In recent months, North Africa has seen a crescendo of accusations, moves and measures that leave no doubt: Morocco and Algeria are on a collision course. The big question is whether the cold war in the Maghreb will end in an armed conflict. Both neighboring countries have engaged in an arms race and are armed to the teeth.
In August, Algeria broke off diplomatic relations with Morocco. A month later, Algerian airspace was closed to all Moroccan aviation and on November 1, the Europa-Maghreb gas pipeline, which transports Algerian gas through Moroccan territory to Spain, was closed.
The steps were taken after the Moroccan ambassador to the United Nations publicly expressed his support for “the right of self-determination for the heroic people of Kabylie” in July. Earlier, the Algerian authorities had accused Morocco of “sowing discord among the Algerian population” by supporting the MAK, the Mouvement pour l’autodétermination de la Kabylie.
Algiers was not amused (to say the least) when in July an international consortium of investigative journalists revealed in the Pegasus Papers that the Moroccan intelligence service, using Israel’s NSO software, had bugged thousands of Algerian politicians, activists, journalists, diplomats and army officers.
The biggest bone of contention between Morocco and Algeria, however, is the issue of Western Sahara, an immense desert area the size of the United Kingdom. Morocco has controlled about 85% of the territory of this former Spanish colony since the late 1970s. The Saharawi liberation movement, the Front Polisario, controls the remainder east of the Berm, the 2,700-kilometer-long “defensive wall” Morocco has erected to keep out the Saharawi independence fighters.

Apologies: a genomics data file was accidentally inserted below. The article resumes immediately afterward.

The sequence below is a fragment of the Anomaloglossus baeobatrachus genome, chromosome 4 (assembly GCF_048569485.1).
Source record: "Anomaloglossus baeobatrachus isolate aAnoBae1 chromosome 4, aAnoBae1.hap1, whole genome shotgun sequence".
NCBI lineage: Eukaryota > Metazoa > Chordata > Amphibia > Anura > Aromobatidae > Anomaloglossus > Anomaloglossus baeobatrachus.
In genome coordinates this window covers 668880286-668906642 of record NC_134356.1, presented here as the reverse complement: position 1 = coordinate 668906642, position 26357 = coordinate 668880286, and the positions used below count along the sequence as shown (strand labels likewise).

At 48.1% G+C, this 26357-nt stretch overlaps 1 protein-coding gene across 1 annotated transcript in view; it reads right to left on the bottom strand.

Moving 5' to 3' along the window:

Since 1991, when Morocco and the Polisario Front agreed to a United Nations plan to hold a referendum and a ceasefire came into effect, the conflict has been more or less dormant. But that changed at the end of 2020 when the ceasefire, which had lasted for almost thirty years, was broken by the Moroccan army.
The referendum envisaged in the UN plan whereby the Saharawi could exercise their right to self-determination was never held and Morocco established more and more facts on the ground in its “southern provinces”.
The final blow to a diplomatic solution to the conflict was inflicted in December 2020 by US President Donald Trump. In a tweet, he announced that the United States recognized Moroccan sovereignty over Western Sahara. In return, Morocco normalized its diplomatic relations with Israel and awarded a massive $1 billion arms deal to the US. The Americans were going to supply drones and other high-quality military equipment to Morocco.
The Trump deal marked a major diplomatic victory for Morocco. No significant country had so far recognized Moroccan sovereignty over Western Sahara. After all, according to international law, the area still had to be decolonized and the local Saharawi population had to be given a chance to determine its own future.
That, much to Rabat’s anger, also remained the view of European countries and sparked a series of conflicts with Spain, Germany and the EU in 2021. The stance of Morocco’s European allies, who continued to look at the issue of Western Sahara through the prism of international law and did not align themselves with Trump’s recognition of the “Moroccan Sahara”, was seen in Rabat as an insult. “It was like a wedding where none of the friends and acquaintances showed up,” said an observer.
While Trump’s move was criticized by quite a few Democrats and Republicans alike, his recognition of the “Moroccan” Sahara was not reversed after he left the presidency. The Biden administration did not want to jeopardize its relations with either Israel or Morocco.
These relations were apparently more important than the letter of international law and the Saharawi’s right to self-determination.
In addition, a withdrawal of the recognition of the Sahara as Moroccan could open the door to the cancellation of other questionable Trump decisions, such as his recognition of the Israeli sovereignty over the occupied Golan and East Jerusalem.
The formal ties between Morocco and Israel forged by the Trump administration had a number of far-reaching implications, not least for relations between Morocco